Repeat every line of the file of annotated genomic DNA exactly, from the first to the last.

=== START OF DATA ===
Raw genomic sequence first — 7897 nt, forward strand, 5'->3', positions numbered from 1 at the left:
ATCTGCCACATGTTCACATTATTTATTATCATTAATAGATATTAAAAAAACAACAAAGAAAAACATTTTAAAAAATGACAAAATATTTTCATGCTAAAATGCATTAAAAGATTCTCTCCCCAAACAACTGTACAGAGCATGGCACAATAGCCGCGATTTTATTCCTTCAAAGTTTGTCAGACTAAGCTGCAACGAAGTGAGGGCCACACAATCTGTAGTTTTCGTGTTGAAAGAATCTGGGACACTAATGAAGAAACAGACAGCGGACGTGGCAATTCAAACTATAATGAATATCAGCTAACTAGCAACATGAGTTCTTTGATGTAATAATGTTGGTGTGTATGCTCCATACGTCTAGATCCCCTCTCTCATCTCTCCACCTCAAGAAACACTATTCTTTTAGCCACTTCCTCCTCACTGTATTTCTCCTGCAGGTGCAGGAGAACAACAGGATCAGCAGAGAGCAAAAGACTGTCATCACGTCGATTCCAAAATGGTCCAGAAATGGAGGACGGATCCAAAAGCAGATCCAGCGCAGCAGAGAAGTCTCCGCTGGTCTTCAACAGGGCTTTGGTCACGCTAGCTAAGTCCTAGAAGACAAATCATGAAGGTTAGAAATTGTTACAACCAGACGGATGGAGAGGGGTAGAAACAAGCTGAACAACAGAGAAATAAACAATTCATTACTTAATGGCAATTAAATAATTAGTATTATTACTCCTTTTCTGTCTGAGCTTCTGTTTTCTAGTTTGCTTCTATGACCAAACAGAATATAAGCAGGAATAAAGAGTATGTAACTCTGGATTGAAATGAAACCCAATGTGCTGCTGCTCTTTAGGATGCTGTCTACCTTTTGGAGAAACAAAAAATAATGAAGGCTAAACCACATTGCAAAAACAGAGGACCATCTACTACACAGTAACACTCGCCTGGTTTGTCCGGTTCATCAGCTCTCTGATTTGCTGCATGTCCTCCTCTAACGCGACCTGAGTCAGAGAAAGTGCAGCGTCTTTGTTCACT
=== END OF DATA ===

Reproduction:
Raw genomic sequence first — 7897 nt, forward strand, 5'->3', positions numbered from 1 at the left:
ATCTGCCACATGTTCACATTATTTATTATCATTAATAGATATTAAAAAAACAACAAAGAAAAACATTTTAAAAAATGACAAAATATTTTCATGCTAAAATGCATTAAAAGATTCTCTCCCCAAACAACTGTACAGAGCATGGCACAATAGCCGCGATTTTATTCCTTCAAAGTTTGTCAGACTAAGCTGCAACGAAGTGAGGGCCACACAATCTGTAGTTTTCGTGTTGAAAGAATCTGGGACACTAATGAAGAAACAGACAGCGGACGTGGCAATTCAAACTATAATGAATATCAGCTAACTAGCAACATGAGTTCTTTGATGTAATAATGTTGGTGTGTATGCTCCATACGTCTAGATCCCCTCTCTCATCTCTCCACCTCAAGAAACACTATTCTTTTAGCCACTTCCTCCTCACTGTATTTCTCCTGCAGGTGCAGGAGAACAACAGGATCAGCAGAGAGCAAAAGACTGTCATCACGTCGATTCCAAAATGGTCCAGAAATGGAGGACGGATCCAAAAGCAGATCCAGCGCAGCAGAGAAGTCTCCGCTGGTCTTCAACAGGGCTTTGGTCACGCTAGCTAAGTCCTAGAAGACAAATCATGAAGGTTAGAAATTGTTACAACCAGACGGATGGAGAGGGGTAGAAACAAGCTGAACAACAGAGAAATAAACAATTCATTACTTAATGGCAATTAAATAATTAGTATTATTACTCCTTTTCTGTCTGAGCTTCTGTTTTCTAGTTTGCTTCTATGACCAAACAGAATATAAGCAGGAATAAAGAGTATGTAACTCTGGATTGAAATGAAACCCAATGTGCTGCTGCTCTTTAGGATGCTGTCTACCTTTTGGAGAAACAAAAAATAATGAAGGCTAAACCACATTGCAAAAACAGAGGACCATCTACTACACAGTAACACTCGCCTGGTTTGTCCGGTTCATCAGCTCTCTGATTTGCTGCATGTCCTCCTCTAACGCGACCTGAGTCAGAGAAAGTGCAGCGTCTTTGTTCACT